Media embed provides window into police perspective

KCPD. Officers from Operation Street Audit’s Team 7 converse after searching a vacant home for a suspect on the morning of Monday, September 12. Paul Thompson

By Paul Thompson
Northeast News
September 21, 2016

KANSAS CITY, Missouri – It’s before sunrise on the brisk morning of Monday, September 12, but that hasn’t stopped more than 100 law enforcement personnel from gathering at a pop-up command center near the intersection of Linwood and The Paseo.

Small groups of remarkably alert police officers discuss the tenets of the plan that brought them together: a Kansas City No Violence Alliance (KC NoVA) sweep designed to round up dozens of the city’s violent criminals. Dubbed ‘Operation Street Audit,’ the sweep will end up being a two-day operation that includes nearly 300 residence checks.

Operation Street Audit will also yield 34 arrests and clear a total of 170 warrants; 148 city warrants, 20 state warrants and two federal warrants. The state and federal warrants represent felonies. By all accounts, many dangerous criminals were put behind bars. Still, a morning spent embedded with the 10 officers of Team 7 revealed the occasionally banal legwork that goes into the glitzy statistics dropped during post-operation press conferences.

Team 7 was headed by Detective Shane Gaddis of the Fugitive Task Force Unit. His partner in the unit, Detective Rob Jorgenson, drove their take-home vehicle throughout the morning. Together, the two veteran officers arrest dangerous felony offenders on a daily basis.

The officers that comprised the rest of Team 7 were professional but courteous; focused, but calmly conversational. To an individual, they didn’t show outward nervousness about the operation. The group split into separate vehicles to begin the day, traveling en masse to a nearby destination at the 4100 block of Agnes, with the hope of corralling the lone suspect on their department-issued list with a felony warrant.

Gaddis and Jorgenson’s vehicle slowed to a stop a few houses down from the address, as the first hints of sunlight peaked over the dark, early morning sky. Across the street, a gaggle of elementary school students waiting for their school bus notice the parade of law enforcement vehicles. They wave sheepishly.

It becomes difficult to suppress the spike of adrenaline as Team 7 exits their vehicles and move purposefully towards the residence. Hoping to prevent a potential back-door escape, officers fan out to the sides and rear of the house, as a handful of others approach the front door.

Thump thump thump, came the assertive knocks from Gaddis. No immediate answer. Thump thump thump. Still nothing. Although it’s before 7:00 a.m., it’s hard to believe that no one heard the authoritative knocking.

After a minute that more closely resembles an hour, a woman answers the door. In a revelation that doesn’t register as much shock on the faces of the officers as expected, she indicates that she hasn’t recently seen the suspect. The surge of adrenaline subsides, if only slightly, as Team 7 retreats back to their vehicles to discuss the next address connected to the felonious suspect.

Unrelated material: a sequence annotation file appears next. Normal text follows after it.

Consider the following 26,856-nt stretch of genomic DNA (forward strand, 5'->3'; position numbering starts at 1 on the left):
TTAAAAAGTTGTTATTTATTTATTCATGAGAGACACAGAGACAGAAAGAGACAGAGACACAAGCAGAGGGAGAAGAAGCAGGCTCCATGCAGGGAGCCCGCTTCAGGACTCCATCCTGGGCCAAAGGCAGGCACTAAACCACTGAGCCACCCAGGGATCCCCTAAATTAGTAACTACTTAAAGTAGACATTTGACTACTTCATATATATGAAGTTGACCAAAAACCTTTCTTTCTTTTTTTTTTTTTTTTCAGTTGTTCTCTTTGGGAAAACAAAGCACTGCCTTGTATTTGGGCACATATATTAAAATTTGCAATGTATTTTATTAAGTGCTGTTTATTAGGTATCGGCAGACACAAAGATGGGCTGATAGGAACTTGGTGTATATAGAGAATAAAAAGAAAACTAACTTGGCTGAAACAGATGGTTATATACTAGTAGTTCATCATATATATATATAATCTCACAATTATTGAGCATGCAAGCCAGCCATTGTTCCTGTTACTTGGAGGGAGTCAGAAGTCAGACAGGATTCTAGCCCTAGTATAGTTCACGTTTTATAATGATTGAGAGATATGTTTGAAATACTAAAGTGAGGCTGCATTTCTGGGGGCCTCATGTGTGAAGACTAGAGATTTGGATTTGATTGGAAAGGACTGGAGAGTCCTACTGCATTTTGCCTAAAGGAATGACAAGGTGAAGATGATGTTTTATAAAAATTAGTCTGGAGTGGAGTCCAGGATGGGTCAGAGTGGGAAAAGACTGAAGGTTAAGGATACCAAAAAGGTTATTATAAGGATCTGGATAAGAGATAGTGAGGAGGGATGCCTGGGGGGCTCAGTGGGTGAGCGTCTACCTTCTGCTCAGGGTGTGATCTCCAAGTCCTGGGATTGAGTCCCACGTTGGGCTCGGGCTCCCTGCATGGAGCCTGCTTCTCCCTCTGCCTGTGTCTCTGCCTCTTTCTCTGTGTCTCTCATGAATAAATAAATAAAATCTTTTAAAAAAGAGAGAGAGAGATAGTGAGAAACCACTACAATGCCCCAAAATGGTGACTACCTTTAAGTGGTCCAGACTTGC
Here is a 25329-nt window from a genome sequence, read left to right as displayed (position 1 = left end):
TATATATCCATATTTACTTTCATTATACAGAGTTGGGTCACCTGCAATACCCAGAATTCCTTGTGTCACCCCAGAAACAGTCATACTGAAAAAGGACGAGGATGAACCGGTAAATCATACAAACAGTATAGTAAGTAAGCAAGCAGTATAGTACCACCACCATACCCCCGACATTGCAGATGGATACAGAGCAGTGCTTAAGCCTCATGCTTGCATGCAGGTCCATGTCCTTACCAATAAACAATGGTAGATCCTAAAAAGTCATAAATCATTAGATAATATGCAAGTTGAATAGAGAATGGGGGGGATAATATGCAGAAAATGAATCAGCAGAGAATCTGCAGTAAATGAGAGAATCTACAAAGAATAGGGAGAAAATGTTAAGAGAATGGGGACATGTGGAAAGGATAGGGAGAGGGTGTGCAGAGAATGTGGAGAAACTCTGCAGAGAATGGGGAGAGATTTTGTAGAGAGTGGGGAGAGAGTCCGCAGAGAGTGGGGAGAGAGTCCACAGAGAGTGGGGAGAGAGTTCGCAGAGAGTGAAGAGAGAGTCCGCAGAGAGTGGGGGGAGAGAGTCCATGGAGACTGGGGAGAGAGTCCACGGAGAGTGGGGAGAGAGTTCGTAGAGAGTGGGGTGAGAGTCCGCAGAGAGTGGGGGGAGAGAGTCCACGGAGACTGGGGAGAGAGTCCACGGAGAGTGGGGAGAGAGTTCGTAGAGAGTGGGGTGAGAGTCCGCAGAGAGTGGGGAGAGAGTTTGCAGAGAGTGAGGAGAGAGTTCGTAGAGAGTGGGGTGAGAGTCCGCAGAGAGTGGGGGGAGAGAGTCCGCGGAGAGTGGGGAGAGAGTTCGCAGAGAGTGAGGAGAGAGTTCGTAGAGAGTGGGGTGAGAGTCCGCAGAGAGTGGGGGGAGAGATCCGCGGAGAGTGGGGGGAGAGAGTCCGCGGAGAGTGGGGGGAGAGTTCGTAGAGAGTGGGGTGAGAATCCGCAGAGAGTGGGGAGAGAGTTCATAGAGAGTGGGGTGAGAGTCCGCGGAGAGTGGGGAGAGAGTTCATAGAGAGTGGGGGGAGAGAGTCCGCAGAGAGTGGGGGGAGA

2nd Stop: 8600 block 31st Street

On the way to the second stop, Gaddis and Jorgenson describe the difference between city and federal warrants. Typically, criminals can be released on signature bonds – or in other words, released on their own recognizance (ROR) – on misdemeanor city warrants. Conversely, state and federal warrants typically require the payment of a cash bond prior to release. That’s why Team 7 decided to go after the suspect with a felony warrant first: he had the best chance of remaining behind bars.

He was also the only felony warrant remaining on Team 7’s list. Gaddis had received his list of sweep targets on Friday, September 9, and in doing his due diligence on the cases, realized that some of the most dangerous offenders on his list had already been removed from the streets. Some had been apprehended in other jurisdictions; one individual was in the hospital with life-threatening injuries. By Monday morning only one felony warrant remained, and Team 7 was committed to chasing their leads as far as they would go.

At the second stop, the officers found six security cameras outside of the house, as well as recent mail in the mail box. Once again, though, there’s no suspect. A neighbor said he saw the individual mowing the yard the day prior, but no one answered the door, and there’s no sign of him now.

3rd Stop: Meyer and Askew

As the team criss-crosses throughout the city, the in-vehicle conversation drifts away from operation talk for the first time. The vehicle passes by Arrowhead Stadium – it’s the morning after the Kansas City Chiefs executed a thrilling, season-opening fourth quarter comeback against the San Diego Chargers – and it’s Gaddis who can’t resist the urge to bring it up. Police officers watch the Chiefs too, and were just as shocked as anyone by the late heroics. Gaddis actually had to attend his son’s baseball game during the contest, but he recorded the second half and dutifully caught up with the action. For the record, his confidence in quarterback Alex Smith never wavered.